Lastly, Blast2GO [48] was used to analyze the different functions associated with the putative coding regions, and GO terms were assigned to 10,598 sequences. Additional file 2 shows the results obtained for the gene ontology categories Molecular Function and Process. This classification may be useful to identify and locate genes of agronomic interest, such as those related to sugar and cellulose synthesis [GenBank:ET090832, GenBank:ET070671, GenBank:ET074358], ion transport [GenBank:ET110643, GenBank:ET110643, GenBank:ET074792], or calcium metabolism [GenBank:ET068865, GenBank:ET091143, GenBank:ET084632], for instance.

SSR Analysis

BAC end sequences have proved to be excellent sources to identify simple sequence repeats (SSRs or microsatellites) in many plant species such as cotton or soybean [23, 25, 49]. In this work, Sputnik [50] was used to identify a total of 3,814 SSRs longer than 15 bp in the BESs that did not carry repetitive sequences. The occurrence of SSRs in the Clementine genome had a frequency of 0.20 SSR per kb, a value almost identical to that reported in a study based on citrus ESTs (0.19 SSR per kb) [51] and in B. rapa (0.18 SSR per kb) [22]. This frequency, however, was lower than the ratios found in grapevine (0.48 SSR per kb) [42], papaya (0.43 SSRs longer than 12 bp per kb) [20], and A. thaliana (0.33 SSR per kb).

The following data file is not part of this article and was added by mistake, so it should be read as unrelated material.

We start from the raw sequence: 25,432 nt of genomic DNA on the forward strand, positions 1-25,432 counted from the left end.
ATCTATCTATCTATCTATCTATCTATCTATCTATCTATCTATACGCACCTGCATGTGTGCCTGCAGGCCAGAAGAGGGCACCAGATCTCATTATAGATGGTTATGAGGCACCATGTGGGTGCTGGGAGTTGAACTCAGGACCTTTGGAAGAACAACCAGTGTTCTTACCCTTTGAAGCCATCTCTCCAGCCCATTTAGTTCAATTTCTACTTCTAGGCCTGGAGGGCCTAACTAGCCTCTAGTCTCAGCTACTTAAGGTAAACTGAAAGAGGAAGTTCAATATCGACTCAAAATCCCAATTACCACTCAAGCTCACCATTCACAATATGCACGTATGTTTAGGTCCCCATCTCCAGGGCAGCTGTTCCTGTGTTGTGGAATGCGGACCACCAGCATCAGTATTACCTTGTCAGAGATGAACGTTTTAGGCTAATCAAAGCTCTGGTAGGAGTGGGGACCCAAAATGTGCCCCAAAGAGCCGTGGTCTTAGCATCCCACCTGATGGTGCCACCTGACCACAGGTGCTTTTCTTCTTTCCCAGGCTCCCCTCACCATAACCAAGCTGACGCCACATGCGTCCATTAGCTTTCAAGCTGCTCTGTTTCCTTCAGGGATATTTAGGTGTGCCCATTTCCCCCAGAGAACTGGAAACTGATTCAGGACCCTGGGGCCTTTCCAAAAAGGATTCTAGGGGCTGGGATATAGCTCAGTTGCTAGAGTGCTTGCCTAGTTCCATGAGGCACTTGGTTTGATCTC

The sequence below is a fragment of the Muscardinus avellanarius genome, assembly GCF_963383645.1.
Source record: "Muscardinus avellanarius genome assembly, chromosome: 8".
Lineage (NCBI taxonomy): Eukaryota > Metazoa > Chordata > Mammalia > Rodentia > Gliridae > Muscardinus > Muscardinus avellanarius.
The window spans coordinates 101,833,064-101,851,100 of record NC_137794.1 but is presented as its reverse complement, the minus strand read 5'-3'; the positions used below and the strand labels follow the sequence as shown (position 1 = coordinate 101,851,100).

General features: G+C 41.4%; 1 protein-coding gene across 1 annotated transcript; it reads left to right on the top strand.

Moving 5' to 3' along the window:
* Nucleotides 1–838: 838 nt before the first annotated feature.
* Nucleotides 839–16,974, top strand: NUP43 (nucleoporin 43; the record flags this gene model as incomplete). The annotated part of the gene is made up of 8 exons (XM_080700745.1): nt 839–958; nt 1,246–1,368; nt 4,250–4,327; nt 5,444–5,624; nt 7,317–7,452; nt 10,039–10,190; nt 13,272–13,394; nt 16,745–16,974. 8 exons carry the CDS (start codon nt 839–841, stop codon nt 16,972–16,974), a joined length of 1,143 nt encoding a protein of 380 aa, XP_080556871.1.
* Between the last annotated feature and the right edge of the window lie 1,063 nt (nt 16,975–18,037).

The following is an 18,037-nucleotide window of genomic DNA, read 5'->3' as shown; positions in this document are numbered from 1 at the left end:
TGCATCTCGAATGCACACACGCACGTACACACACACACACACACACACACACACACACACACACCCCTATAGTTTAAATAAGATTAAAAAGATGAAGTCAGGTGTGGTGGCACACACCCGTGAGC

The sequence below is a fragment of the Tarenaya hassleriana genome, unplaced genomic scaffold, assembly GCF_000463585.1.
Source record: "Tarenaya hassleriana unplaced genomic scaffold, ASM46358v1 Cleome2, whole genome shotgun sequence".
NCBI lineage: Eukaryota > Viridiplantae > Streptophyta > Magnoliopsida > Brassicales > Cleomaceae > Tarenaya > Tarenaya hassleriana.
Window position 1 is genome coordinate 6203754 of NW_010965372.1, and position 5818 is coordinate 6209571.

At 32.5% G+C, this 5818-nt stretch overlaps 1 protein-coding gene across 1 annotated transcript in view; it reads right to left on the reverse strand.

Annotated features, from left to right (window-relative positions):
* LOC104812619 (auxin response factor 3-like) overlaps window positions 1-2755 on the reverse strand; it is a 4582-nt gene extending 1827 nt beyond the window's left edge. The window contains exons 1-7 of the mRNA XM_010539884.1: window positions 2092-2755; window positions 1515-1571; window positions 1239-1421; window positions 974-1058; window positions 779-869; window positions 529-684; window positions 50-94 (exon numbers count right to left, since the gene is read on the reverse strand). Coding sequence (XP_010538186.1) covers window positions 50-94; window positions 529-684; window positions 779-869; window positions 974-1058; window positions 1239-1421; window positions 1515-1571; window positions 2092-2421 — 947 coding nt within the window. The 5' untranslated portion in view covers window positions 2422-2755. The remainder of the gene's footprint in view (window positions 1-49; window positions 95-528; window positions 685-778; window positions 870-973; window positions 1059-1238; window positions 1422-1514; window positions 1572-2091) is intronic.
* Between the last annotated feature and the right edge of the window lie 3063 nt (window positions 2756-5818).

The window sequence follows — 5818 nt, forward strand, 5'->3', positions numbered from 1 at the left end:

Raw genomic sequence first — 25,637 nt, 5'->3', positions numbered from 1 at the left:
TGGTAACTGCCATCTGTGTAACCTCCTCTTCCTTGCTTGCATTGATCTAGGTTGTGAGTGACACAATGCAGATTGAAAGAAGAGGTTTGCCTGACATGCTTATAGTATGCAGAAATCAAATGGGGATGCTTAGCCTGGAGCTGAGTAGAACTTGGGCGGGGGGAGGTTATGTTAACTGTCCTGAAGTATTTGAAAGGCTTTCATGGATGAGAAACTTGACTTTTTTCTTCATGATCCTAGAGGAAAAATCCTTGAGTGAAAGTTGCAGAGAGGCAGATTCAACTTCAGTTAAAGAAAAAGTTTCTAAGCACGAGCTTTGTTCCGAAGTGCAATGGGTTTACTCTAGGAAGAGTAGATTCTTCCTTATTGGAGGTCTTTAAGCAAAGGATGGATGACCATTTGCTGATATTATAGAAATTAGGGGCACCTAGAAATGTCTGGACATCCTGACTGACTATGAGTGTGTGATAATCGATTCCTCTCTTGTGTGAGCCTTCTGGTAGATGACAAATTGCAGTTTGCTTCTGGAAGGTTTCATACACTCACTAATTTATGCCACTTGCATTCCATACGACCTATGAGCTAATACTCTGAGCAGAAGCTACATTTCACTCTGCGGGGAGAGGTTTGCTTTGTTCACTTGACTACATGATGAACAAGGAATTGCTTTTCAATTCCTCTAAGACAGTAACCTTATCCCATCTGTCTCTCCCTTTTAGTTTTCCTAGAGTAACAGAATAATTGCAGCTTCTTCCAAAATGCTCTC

In the Clementine SSR set, there were 758 class I (more than 10 repeats) and 3,056 class II (less than 10 repeats) SSRs, with di and trinucloetides accounting for almost 70% of the SSRs, while tetra and pentanucleotides were less represented. In general, those motifs containing A/T nucleotides were far more abundant than G/C rich repeats, specially ATT/TAA and AT/TA tri- and dinucleotides (Figure 5). A similar distribution was found by Jiang et al[8] and Chen et al. [51] in the analysis of 8,218 and 3,278 citrus SSRs derived from ESTs, respectively. In the Clementine genome, microsatellites were more numerous in non coding sequences (56% of the SSRs) than in putative coding regions (44%), as previously reported in papaya [20], Chinese cabbage [22], and Arabidopsis[18].